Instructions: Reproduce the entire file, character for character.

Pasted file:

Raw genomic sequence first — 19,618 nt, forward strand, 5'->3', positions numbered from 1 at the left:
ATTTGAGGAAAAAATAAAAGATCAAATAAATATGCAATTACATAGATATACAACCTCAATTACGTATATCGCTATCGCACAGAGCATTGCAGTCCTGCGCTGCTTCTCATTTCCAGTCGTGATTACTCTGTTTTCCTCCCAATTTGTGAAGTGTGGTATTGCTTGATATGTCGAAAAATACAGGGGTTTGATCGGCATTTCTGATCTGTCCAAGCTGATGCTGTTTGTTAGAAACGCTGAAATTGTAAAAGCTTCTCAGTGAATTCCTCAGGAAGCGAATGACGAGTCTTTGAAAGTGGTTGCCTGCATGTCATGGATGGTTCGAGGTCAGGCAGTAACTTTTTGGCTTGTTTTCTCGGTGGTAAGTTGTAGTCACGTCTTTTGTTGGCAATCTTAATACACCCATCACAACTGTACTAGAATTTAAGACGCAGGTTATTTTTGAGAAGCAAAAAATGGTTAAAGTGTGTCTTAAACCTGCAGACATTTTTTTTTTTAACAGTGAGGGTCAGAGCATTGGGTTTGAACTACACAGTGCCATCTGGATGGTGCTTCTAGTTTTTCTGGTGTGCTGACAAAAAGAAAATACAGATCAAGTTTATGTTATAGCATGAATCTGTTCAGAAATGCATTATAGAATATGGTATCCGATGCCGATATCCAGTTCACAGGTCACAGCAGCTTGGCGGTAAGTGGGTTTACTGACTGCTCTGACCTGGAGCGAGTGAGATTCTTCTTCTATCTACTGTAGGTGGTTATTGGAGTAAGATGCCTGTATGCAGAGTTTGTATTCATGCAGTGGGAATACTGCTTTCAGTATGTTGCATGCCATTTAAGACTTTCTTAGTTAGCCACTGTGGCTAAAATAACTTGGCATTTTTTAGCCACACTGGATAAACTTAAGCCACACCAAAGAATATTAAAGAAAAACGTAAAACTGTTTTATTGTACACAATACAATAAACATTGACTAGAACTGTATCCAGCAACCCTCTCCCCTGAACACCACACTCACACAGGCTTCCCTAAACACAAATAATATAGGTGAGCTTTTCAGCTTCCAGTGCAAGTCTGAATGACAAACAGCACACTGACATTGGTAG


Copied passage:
Raw genomic sequence first — 19,618 nt, forward strand, 5'->3', positions numbered from 1 at the left:
ATTTGAGGAAAAAATAAAAGATCAAATAAATATGCAATTACATAGATATACAACCTCAATTACGTATATCGCTATCGCACAGAGCATTGCAGTCCTGCGCTGCTTCTCATTTCCAGTCGTGATTACTCTGTTTTCCTCCCAATTTGTGAAGTGTGGTATTGCTTGATATGTCGAAAAATACAGGGGTTTGATCGGCATTTCTGATCTGTCCAAGCTGATGCTGTTTGTTAGAAACGCTGAAATTGTAAAAGCTTCTCAGTGAATTCCTCAGGAAGCGAATGACGAGTCTTTGAAAGTGGTTGCCTGCATGTCATGGATGGTTCGAGGTCAGGCAGTAACTTTTTGGCTTGTTTTCTCGGTGGTAAGTTGTAGTCACGTCTTTTGTTGGCAATCTTAATACACCCATCACAACTGTACTAGAATTTAAGACGCAGGTTATTTTTGAGAAGCAAAAAATGGTTAAAGTGTGTCTTAAACCTGCAGACATTTTTTTTTTTAACAGTGAGGGTCAGAGCATTGGGTTTGAACTACACAGTGCCATCTGGATGGTGCTTCTAGTTTTTCTGGTGTGCTGACAAAAAGAAAATACAGATCAAGTTTATGTTATAGCATGAATCTGTTCAGAAATGCATTATAGAATATGGTATCCGATGCCGATATCCAGTTCACAGGTCACAGCAGCTTGGCGGTAAGTGGGTTTACTGACTGCTCTGACCTGGAGCGAGTGAGATTCTTCTTCTATCTACTGTAGGTGGTTATTGGAGTAAGATGCCTGTATGCAGAGTTTGTATTCATGCAGTGGGAATACTGCTTTCAGTATGTTGCATGCCATTTAAGACTTTCTTAGTTAGCCACTGTGGCTAAAATAACTTGGCATTTTTTAGCCACACTGGATAAACTTAAGCCACACCAAAGAATATTAAAGAAAAACGTAAAACTGTTTTATTGTACACAATACAATAAACATTGACTAGAACTGTATCCAGCAACCCTCTCCCCTGAACACCACACTCACACAGGCTTCCCTAAACACAAATAATATAGGTGAGCTTTTCAGCTTCCAGTGCAAGTCTGAATGACAAACAGCACACTGACATTGGTAG